Our food systems have two potential futures: one in which a large chunk of its soils degrade within one to two hundred years, or another where soils continue to nourish food production and scrub carbon dioxide from the air for tens of thousands of years to come.
The difference between these two extremes? A suite of simple conservation measures that we’re already practicing on farms around the world, says a group of researchers, whose research published in Environmental Research Letters represents the first comprehensive assessment of global soil health.
Using an inventory of soils from 255 sites spread over 38 countries, they considered how long it would take for the top 30 centimeters of earth—the part that provides most nourishment for crops—to degrade to an unusable state in each location. That was determined by a medley of factors including climate, soil type, and terrain. But mainly, it came down to whether the land was conventionally-farmed, or if soil conservation measures like cover-cropping and no-till agriculture were in place to preserve the topsoil.
This global survey revealed that around one-third of topsoils found on conventionally-farmed lands would last for less than 200 years, and 16% would be able to grow food for under 100 years. Overall, 90% of topsoils in this category were found to be thinning, which means they’re losing more material to erosion than they’re gaining, and are therefore in a steady decline.
We currently farm 36% of earth’s arable land, and conventional farming methods are most common across this landscape. So this reveals a worrying picture of predominantly thinning soils across the planet. And this isn’t a problem confined only to poorer countries with existing food security problems: some of the world’s wealthiest nations, including the United States, Australia, and China are all home to swathes of thinning soils that are expected to become unfarmable within 100 years.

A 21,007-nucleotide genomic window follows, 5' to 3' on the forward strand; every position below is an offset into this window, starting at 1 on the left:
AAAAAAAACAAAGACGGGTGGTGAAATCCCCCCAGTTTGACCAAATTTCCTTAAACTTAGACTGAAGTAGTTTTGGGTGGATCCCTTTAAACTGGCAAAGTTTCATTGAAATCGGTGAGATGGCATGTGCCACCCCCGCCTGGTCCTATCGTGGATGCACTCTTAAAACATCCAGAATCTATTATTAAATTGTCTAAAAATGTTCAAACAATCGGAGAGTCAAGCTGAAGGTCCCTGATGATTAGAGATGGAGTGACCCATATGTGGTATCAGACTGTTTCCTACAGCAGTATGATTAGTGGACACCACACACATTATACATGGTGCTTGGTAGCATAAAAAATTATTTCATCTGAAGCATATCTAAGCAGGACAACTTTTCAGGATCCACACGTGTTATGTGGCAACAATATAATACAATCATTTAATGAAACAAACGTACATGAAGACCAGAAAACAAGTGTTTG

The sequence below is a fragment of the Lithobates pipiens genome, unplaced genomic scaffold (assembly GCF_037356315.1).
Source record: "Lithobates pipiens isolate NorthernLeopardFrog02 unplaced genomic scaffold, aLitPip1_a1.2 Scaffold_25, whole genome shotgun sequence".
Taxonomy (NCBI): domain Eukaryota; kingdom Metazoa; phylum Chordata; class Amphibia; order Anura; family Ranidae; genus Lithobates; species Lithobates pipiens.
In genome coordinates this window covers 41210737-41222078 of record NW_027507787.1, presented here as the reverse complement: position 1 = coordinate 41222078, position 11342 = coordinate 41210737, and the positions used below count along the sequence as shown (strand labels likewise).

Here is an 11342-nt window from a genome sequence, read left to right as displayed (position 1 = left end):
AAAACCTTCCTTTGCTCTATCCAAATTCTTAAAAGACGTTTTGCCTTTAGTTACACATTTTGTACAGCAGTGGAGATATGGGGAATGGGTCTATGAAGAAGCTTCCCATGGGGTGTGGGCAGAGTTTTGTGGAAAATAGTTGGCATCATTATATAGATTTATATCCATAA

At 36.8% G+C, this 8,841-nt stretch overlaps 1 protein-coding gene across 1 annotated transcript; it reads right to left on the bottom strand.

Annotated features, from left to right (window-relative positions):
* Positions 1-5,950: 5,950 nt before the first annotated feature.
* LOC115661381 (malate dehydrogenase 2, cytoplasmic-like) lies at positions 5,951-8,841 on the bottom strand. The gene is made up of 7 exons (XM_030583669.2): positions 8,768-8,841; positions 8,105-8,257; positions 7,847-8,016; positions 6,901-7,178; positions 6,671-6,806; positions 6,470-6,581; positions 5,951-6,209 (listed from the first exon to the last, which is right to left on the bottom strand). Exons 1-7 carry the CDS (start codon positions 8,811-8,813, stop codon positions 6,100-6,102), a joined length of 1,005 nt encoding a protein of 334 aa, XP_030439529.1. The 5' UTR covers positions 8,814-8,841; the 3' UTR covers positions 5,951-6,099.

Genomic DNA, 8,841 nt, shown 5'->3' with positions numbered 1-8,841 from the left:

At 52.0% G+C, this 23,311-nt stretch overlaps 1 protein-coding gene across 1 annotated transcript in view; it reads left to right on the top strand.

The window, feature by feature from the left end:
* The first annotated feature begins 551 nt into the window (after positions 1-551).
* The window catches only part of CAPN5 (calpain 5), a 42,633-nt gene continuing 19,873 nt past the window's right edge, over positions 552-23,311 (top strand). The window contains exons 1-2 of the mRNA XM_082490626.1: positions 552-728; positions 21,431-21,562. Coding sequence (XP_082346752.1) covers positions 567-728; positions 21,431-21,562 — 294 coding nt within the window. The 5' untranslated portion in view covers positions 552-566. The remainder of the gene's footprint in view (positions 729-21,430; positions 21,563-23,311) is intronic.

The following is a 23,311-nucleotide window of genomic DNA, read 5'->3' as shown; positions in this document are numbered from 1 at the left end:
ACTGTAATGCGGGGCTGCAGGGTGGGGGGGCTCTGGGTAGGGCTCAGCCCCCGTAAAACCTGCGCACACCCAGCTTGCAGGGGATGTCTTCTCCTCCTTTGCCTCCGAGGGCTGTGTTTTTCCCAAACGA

But the diagnosis was remarkably different for soils that came from farms where soil-conserving measures were in place—such as no-till agriculture that keeps topsoils intact, contour cultivation, which reduces the chances of downhill run-off, and cover-cropping, where low-lying vegetation is planted between crops to shield and stabilize the soil.
In these environments, soil lifespans were on a completely different scale: almost half would go on to last for 5,000 years, and another 40% for 10,000 years, the researchers calculated.
Sustainably-managed soils were also more than twice as likely to accumulate material and thicken the crucial topsoil layer over time, compared to conventionally-managed soils.
The huge positive here is that these tried-and-tested soil conservation methods could be expanded to preserve and thicken more soils across the planet. In particular, the researchers highlighted the proven benefits of cover-cropping. Remarkably, they showed that not a single sample in the soil dataset taken from cover-cropped farms would last less than 100 years.
Farms that practiced zero-tillage had substantially longer-lasting soils than on farms practicing conventional tillage that rakes up and loosens the soil, making it vulnerable to run-off and moisture loss. Meanwhile, soil from farms where contour cultivation was common were 30% less likely to degrade within 100 years. And terracing—an erosion control measure that breaks upslope farmland into horizontal, step-like parcels of land—was 23 times less likely to lead to soil destruction in 100 years, than regular downslope farming. Using these methods across larger areas of the planet, the researchers believe we could make topsoil last for thousands of years to come.
All this paints a much more optimistic picture than recent widely-shared estimates that we’ll be able to eke out only 60 more harvests from earth’s soil – a figure for which the researchers found no scientific basis in their analysis.
But that hardly means we’re in the clear: this study’s projected worst-case scenario of just one or two hundred years of topsoil left across stretches of the planet, represents a dire prediction for future generations and their food security. Not to mention the important connection between ecosystems and healthy soil, its role in storing and improving water quality, and in sequestering carbon on our warming planet.
With the food security of future generations in mind, we need to urgently adopt the tried-and-tested tools already within our grasp to reduce erosion and actively grow soils across much larger areas of the planet. This should no longer simply be a niche conservation activity, the researchers caution. “Soil is a precious resource and we can’t afford to lose that much over a human lifetime.”
Source: Evans et. al. “Soil lifespans and how they can be extended by land use and management change.” Environmental Research Letters. 2020.